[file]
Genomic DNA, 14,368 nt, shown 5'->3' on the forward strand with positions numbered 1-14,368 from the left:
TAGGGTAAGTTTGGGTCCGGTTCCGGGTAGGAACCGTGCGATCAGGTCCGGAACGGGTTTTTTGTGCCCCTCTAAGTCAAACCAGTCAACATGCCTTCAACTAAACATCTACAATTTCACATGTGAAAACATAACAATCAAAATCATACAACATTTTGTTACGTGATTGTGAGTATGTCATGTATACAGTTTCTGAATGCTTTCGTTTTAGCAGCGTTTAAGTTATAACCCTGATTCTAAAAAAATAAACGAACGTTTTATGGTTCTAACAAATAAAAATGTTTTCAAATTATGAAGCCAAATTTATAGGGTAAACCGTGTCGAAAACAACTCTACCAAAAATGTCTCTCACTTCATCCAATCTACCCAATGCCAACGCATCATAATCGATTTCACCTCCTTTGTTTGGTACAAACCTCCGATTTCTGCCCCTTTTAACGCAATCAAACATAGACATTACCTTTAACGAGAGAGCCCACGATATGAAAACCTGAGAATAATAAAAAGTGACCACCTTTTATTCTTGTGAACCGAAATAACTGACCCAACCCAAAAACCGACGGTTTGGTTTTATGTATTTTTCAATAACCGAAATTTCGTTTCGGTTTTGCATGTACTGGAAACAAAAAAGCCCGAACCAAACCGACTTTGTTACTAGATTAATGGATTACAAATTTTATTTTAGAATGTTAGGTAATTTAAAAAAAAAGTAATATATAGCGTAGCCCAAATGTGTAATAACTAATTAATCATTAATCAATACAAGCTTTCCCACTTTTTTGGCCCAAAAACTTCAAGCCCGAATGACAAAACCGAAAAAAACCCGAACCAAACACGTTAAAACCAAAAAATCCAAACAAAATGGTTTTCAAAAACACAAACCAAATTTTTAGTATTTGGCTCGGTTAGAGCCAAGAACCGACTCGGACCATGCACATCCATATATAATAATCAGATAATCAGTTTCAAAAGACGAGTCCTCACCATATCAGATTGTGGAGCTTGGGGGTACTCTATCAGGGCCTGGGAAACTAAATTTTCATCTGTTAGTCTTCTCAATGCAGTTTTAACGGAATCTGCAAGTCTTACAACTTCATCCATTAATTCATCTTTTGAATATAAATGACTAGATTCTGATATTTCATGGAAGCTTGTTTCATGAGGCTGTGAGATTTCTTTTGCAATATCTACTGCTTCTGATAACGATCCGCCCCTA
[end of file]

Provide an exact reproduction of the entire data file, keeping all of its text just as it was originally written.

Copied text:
Genomic DNA, 14,368 nt, shown 5'->3' on the forward strand with positions numbered 1-14,368 from the left:
TAGGGTAAGTTTGGGTCCGGTTCCGGGTAGGAACCGTGCGATCAGGTCCGGAACGGGTTTTTTGTGCCCCTCTAAGTCAAACCAGTCAACATGCCTTCAACTAAACATCTACAATTTCACATGTGAAAACATAACAATCAAAATCATACAACATTTTGTTACGTGATTGTGAGTATGTCATGTATACAGTTTCTGAATGCTTTCGTTTTAGCAGCGTTTAAGTTATAACCCTGATTCTAAAAAAATAAACGAACGTTTTATGGTTCTAACAAATAAAAATGTTTTCAAATTATGAAGCCAAATTTATAGGGTAAACCGTGTCGAAAACAACTCTACCAAAAATGTCTCTCACTTCATCCAATCTACCCAATGCCAACGCATCATAATCGATTTCACCTCCTTTGTTTGGTACAAACCTCCGATTTCTGCCCCTTTTAACGCAATCAAACATAGACATTACCTTTAACGAGAGAGCCCACGATATGAAAACCTGAGAATAATAAAAAGTGACCACCTTTTATTCTTGTGAACCGAAATAACTGACCCAACCCAAAAACCGACGGTTTGGTTTTATGTATTTTTCAATAACCGAAATTTCGTTTCGGTTTTGCATGTACTGGAAACAAAAAAGCCCGAACCAAACCGACTTTGTTACTAGATTAATGGATTACAAATTTTATTTTAGAATGTTAGGTAATTTAAAAAAAAAGTAATATATAGCGTAGCCCAAATGTGTAATAACTAATTAATCATTAATCAATACAAGCTTTCCCACTTTTTTGGCCCAAAAACTTCAAGCCCGAATGACAAAACCGAAAAAAACCCGAACCAAACACGTTAAAACCAAAAAATCCAAACAAAATGGTTTTCAAAAACACAAACCAAATTTTTAGTATTTGGCTCGGTTAGAGCCAAGAACCGACTCGGACCATGCACATCCATATATAATAATCAGATAATCAGTTTCAAAAGACGAGTCCTCACCATATCAGATTGTGGAGCTTGGGGGTACTCTATCAGGGCCTGGGAAACTAAATTTTCATCTGTTAGTCTTCTCAATGCAGTTTTAACGGAATCTGCAAGTCTTACAACTTCATCCATTAATTCATCTTTTGAATATAAATGACTAGATTCTGATATTTCATGGAAGCTTGTTTCATGAGGCTGTGAGATTTCTTTTGCAATATCTACTGCTTCTGATAACGATCCGCCCCTA